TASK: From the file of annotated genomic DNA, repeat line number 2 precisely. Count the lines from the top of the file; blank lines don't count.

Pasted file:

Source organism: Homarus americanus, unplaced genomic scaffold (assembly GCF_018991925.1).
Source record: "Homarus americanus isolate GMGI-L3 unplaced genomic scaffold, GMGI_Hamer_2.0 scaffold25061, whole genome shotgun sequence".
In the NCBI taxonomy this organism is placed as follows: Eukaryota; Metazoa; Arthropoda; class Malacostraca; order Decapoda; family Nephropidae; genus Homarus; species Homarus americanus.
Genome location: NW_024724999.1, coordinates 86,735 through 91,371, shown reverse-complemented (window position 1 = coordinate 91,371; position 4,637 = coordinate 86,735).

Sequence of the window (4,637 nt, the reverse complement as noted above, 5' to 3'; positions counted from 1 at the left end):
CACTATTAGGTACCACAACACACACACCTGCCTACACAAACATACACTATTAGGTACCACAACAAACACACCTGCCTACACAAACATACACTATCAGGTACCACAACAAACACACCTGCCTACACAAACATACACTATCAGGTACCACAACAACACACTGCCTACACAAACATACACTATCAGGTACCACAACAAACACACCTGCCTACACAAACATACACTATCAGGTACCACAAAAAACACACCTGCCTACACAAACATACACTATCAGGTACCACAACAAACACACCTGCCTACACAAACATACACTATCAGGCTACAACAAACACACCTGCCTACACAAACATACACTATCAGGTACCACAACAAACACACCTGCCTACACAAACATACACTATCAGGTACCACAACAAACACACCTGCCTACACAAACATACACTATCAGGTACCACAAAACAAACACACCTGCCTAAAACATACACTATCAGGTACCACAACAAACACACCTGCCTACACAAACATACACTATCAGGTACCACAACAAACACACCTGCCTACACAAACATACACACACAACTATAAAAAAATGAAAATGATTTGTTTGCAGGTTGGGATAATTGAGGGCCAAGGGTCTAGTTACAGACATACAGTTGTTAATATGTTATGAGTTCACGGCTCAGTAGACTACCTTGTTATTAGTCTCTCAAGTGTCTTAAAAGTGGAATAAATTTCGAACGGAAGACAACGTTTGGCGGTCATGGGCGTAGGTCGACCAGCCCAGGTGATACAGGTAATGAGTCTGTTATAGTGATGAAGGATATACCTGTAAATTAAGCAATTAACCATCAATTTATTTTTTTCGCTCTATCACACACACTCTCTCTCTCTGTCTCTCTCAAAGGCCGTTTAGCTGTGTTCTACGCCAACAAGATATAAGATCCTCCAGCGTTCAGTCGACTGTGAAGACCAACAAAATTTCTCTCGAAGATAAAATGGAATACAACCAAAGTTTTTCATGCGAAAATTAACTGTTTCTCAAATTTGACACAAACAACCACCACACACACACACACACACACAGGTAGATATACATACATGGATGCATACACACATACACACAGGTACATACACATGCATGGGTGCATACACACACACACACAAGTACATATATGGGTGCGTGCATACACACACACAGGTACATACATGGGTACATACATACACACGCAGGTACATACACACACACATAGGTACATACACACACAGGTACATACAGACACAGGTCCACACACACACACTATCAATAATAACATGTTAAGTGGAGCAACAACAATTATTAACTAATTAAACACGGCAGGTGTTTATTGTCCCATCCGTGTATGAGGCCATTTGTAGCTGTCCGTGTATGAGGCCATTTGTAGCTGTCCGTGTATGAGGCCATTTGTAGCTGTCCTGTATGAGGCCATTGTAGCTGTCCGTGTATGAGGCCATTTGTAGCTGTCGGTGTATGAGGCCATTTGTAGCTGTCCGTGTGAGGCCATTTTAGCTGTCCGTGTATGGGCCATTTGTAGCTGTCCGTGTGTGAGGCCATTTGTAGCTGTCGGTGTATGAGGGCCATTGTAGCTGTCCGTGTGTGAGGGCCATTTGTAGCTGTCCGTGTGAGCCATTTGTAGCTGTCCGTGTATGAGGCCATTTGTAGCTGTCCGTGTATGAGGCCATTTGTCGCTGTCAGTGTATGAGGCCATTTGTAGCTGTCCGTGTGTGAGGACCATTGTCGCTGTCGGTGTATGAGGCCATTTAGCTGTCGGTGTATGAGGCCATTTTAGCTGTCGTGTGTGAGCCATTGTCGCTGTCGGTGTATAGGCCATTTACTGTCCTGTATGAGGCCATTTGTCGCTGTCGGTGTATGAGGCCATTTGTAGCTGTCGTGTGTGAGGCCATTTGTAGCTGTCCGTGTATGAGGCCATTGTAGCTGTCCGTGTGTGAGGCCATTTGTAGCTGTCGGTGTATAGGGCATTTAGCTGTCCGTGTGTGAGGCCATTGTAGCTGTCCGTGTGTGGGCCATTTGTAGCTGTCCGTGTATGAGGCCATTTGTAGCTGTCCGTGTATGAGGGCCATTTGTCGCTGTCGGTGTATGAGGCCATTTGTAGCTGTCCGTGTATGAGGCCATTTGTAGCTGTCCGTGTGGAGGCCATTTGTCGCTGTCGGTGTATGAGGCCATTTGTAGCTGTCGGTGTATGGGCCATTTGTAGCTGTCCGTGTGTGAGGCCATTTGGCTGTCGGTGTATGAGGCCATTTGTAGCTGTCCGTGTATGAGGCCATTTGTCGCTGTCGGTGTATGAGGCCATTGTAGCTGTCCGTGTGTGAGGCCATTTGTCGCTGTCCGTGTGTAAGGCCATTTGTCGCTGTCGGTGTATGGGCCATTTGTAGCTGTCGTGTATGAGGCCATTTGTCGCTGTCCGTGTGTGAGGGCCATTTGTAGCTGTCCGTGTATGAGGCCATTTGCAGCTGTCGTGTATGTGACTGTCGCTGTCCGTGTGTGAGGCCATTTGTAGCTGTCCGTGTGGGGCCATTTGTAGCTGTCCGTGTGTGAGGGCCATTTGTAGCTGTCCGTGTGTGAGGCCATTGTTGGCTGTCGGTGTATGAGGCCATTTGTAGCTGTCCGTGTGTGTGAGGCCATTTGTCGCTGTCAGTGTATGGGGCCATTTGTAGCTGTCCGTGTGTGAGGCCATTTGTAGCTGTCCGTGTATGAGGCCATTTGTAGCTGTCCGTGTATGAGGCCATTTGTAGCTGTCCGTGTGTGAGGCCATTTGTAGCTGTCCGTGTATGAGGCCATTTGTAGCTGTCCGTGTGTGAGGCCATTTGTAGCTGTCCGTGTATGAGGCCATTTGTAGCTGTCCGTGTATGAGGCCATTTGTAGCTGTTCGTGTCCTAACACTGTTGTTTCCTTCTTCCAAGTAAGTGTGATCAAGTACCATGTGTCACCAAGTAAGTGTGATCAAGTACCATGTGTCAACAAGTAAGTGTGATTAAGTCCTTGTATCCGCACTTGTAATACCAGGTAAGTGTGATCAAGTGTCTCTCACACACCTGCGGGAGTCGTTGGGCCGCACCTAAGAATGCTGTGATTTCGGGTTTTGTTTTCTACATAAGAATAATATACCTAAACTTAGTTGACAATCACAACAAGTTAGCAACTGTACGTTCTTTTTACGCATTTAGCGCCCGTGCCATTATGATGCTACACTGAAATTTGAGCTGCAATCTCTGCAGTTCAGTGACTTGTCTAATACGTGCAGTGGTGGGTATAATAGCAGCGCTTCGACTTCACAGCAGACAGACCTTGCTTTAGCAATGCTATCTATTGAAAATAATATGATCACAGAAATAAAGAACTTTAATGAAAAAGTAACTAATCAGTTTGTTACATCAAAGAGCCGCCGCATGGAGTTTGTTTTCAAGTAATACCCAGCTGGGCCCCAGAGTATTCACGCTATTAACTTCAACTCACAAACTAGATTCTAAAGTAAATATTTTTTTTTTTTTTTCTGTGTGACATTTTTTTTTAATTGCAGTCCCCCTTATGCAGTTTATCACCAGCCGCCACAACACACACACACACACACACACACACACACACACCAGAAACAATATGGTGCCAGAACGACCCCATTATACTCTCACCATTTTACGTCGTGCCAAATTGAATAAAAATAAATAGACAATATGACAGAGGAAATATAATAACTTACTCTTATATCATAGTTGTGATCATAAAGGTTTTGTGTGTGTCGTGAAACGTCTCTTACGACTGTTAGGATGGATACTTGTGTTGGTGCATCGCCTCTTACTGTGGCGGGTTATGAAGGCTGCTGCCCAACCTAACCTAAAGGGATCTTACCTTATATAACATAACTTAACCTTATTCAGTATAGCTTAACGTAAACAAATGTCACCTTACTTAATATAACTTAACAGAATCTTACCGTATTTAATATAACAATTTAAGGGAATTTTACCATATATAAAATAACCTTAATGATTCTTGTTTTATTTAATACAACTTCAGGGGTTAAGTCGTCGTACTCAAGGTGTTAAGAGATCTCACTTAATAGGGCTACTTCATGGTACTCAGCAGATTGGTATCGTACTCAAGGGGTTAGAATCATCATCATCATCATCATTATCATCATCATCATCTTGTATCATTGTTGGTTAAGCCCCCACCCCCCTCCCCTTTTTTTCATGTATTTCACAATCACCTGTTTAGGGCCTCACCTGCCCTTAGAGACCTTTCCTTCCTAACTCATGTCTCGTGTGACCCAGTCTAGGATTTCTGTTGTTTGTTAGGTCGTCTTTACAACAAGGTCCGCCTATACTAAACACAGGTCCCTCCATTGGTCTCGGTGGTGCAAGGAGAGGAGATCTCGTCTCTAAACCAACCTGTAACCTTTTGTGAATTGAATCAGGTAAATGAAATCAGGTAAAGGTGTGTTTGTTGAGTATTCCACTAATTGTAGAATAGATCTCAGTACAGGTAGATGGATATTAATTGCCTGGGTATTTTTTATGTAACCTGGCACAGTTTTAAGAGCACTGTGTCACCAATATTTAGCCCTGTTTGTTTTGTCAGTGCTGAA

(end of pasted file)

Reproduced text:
Source record: "Homarus americanus isolate GMGI-L3 unplaced genomic scaffold, GMGI_Hamer_2.0 scaffold25061, whole genome shotgun sequence".